On the small tract of land that remains of Britain’s colony of Cyprus, six families of refugees are housed. This was intended to be a temporary solution; but 19 long years have passed since their arrival, and the situation remains unchanged.

If their accommodation ever was fit for human habitation, it certainly is no longer. It is increasingly overcrowded, dilapidated, and unsafe; the families are exposed to broken asbestos panels and live electrical wires, and rats and snakes are frequently found inside.

Beyond their four walls there are few opportunities to exercise the rights contained within the UN Refugee Convention: there are ‘no practical employment opportunities’; the support and educational services available to the children are limited; and there is no meaningful society into which they can integrate.

The cumulative effect of this on the families is pronounced. In 2013 the UNHCR expressed serious concern about their ‘precarious mental health’, and an independent social worker assessed that hopelessness was endemic.

It is indisputable that this situation is prima facie in breach of the Convention. As stated by Foskett J in the High Court, it is ‘common ground’ that the full range of rights cannot be secured in the SBAs. Yet the families remain locked in a protracted legal battle; one which last month reached the UK Supreme Court.

How can this be justified?

The Secretary of State’s justification for the situation is two-fold. Firstly, it is argued that the Refugee Convention simply does not extend to the SBAs, because they are so different to the colony from which they derived that they must be considered a ‘new political entity’. Thus, the 1956 extension of the Refugee Convention to Cyprus no longer applies.

Secondly, it is maintained that the UK would not be in breach regardless. This is either because the families have the option of relocating to the Republic of Cyprus, where their rights would be satisfied; or because the Republic has agreed to ‘import’ the rights that the UK cannot uphold within the SBAs, even if the families remain located in the same place.

The decisions so far

On the first issue, the courts below were necessarily bound by the principle espoused by the House of Lords in R v Bancoult (no 2) [2009] 1 AC 453: that declarations of application attach not to the land which is contained in the territory of the signatory state, but instead to the ‘political entities’ about which the declaration is made; with the result that a declaration lapses whenever a ‘new political entity’ is formed.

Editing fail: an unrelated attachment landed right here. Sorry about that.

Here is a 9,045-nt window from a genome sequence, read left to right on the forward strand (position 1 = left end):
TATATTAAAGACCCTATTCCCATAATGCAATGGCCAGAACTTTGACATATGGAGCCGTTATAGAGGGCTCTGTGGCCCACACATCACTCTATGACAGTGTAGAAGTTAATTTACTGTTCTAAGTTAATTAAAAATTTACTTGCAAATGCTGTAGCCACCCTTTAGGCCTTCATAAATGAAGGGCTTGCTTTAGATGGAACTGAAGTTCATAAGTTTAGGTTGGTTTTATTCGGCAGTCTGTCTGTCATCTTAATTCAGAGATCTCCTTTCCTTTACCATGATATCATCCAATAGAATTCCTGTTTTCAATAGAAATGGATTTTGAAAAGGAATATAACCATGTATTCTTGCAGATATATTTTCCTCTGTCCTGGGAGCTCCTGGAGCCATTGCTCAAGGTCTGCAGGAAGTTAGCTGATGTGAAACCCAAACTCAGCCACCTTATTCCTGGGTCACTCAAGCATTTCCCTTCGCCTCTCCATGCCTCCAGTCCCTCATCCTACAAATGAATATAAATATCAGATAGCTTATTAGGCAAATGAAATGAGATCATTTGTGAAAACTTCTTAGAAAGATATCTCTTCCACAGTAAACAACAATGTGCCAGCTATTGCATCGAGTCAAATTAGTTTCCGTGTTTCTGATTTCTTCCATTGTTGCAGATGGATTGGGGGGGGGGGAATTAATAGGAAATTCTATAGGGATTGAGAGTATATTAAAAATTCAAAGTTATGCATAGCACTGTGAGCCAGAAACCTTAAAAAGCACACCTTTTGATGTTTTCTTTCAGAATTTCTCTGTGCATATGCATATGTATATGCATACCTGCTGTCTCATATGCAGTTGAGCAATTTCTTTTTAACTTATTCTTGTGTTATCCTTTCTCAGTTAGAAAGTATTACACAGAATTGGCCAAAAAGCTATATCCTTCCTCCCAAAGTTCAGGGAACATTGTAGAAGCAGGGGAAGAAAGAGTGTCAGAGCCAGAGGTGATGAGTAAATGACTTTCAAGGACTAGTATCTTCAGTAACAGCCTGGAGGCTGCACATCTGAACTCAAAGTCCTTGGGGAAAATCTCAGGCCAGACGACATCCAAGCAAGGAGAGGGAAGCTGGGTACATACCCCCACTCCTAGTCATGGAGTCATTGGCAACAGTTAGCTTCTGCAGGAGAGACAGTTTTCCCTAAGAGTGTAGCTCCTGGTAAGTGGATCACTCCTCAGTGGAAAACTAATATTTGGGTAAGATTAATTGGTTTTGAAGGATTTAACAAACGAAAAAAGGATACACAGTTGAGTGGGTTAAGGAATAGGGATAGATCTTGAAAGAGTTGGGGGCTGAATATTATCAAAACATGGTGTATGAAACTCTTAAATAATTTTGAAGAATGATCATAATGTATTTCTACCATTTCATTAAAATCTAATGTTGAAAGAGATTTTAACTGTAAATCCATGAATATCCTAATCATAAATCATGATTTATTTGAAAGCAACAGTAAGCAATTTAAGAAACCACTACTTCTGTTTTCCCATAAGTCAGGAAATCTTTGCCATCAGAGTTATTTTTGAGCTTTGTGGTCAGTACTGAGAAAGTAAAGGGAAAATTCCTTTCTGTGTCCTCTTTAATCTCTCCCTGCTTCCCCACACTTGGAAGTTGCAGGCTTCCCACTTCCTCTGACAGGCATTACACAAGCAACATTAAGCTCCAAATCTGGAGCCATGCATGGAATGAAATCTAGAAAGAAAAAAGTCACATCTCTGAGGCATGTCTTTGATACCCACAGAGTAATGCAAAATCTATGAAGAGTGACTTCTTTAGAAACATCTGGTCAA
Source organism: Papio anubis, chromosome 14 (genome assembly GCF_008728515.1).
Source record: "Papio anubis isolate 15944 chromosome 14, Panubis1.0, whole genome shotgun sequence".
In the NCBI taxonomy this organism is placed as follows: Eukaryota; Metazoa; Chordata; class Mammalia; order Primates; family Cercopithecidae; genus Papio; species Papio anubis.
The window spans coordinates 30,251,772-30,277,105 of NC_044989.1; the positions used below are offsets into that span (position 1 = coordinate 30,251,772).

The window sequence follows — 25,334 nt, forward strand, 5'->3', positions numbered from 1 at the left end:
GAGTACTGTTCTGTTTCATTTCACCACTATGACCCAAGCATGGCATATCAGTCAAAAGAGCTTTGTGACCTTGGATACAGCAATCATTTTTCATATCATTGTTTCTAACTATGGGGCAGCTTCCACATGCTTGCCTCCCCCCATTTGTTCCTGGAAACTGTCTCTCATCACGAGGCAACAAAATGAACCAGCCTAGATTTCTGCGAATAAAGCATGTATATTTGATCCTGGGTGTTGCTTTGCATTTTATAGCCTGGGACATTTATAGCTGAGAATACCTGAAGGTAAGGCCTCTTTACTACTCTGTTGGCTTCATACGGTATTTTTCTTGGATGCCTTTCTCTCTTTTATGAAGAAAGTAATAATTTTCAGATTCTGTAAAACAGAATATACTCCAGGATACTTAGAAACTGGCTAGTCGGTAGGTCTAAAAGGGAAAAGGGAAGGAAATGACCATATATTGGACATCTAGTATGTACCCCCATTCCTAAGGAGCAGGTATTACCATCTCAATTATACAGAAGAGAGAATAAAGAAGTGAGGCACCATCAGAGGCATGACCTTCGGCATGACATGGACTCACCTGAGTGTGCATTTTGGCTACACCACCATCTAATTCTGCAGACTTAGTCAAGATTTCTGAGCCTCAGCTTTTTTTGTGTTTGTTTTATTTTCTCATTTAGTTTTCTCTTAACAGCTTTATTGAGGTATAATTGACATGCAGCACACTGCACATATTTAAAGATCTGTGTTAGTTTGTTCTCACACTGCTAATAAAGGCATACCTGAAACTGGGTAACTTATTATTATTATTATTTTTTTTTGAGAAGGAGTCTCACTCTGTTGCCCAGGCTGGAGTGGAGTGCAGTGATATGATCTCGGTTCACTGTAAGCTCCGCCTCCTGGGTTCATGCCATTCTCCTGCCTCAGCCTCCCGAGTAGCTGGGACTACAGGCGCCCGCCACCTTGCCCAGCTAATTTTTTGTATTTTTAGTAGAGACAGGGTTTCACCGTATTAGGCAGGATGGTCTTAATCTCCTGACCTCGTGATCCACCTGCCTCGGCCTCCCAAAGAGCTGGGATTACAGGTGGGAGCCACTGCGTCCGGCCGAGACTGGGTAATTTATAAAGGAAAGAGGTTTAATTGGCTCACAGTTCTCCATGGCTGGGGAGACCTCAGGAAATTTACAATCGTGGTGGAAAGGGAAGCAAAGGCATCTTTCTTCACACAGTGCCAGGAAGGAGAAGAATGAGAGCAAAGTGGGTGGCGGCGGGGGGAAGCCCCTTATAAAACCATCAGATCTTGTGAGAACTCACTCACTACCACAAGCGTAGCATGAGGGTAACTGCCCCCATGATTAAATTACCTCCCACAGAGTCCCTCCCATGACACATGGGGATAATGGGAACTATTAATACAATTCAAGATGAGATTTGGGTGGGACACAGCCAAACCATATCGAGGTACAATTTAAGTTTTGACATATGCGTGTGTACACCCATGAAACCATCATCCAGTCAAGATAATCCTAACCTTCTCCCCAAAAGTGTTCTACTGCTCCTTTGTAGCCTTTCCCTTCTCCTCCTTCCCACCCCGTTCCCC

The High Court and Court of Appeal took divergent approaches to the application of this test. Foskett J at first instance appeared to look holistically at all the circumstances in concluding that the SBAs were a ‘new political entity’, putting great weight on the marked differences with the Colony of Cyprus: the change to a predominantly military purpose; the substantial reforms to its internal political arrangements; and the reductions in size and population.

Conversely, the Court of Appeal held that the legal context was paramount. It was true, said Lord Justice Irwin, that there had been significant alteration to the size and internal arrangements of the territory. But the fact that the SBAs were constitutionally and politically ‘a continuation of what had gone before’ meant that they were the same entity, and that the Convention still applied.

That the SBAs were legally a continuation of the Colony of Cyprus was confirmed by comparison with the situation in Bancoult. There, parts of two wholly separate colonies had been grafted together to form the BIOT. What’s more, the UK had exercised their inherent power to enact constitutional change, by classifying the BIOT in the Order which created it as a ‘separate colony’. In contrast, the Cyprus Act 1960, s 2(1)(a) explicitly stated that ‘nothing in the foregoing section shall affect Her Majesty’s sovereignty or jurisdiction’ over what remained.

The courts also differed on the question of breach. Foskett J was clearly sympathetic to the suggestion of the Secretary of State that the UK would be in compliance with the Convention if they continued to house the families in the SBAs, but transferred the responsibility for securing their other rights to another signatory state. Provided that second state had consented to meeting the ‘essential minimum requirements’ in the Convention, he stated that it would be ‘difficult to see’ why the UK would be in breach.

Whilst the Court of Appeal stopped short of ordering relocation, they strongly hinted that it was the only tenable option. In doing so, they rejected the notion that obligations could be ‘exported’, and found that (at the very least) compliance with the art 34 obligation to facilitate assimilation and naturalisation ‘as far as possible’ would likely be unattainable in the SBAs, because of the lack of any meaningful society.

Please see Part Two here.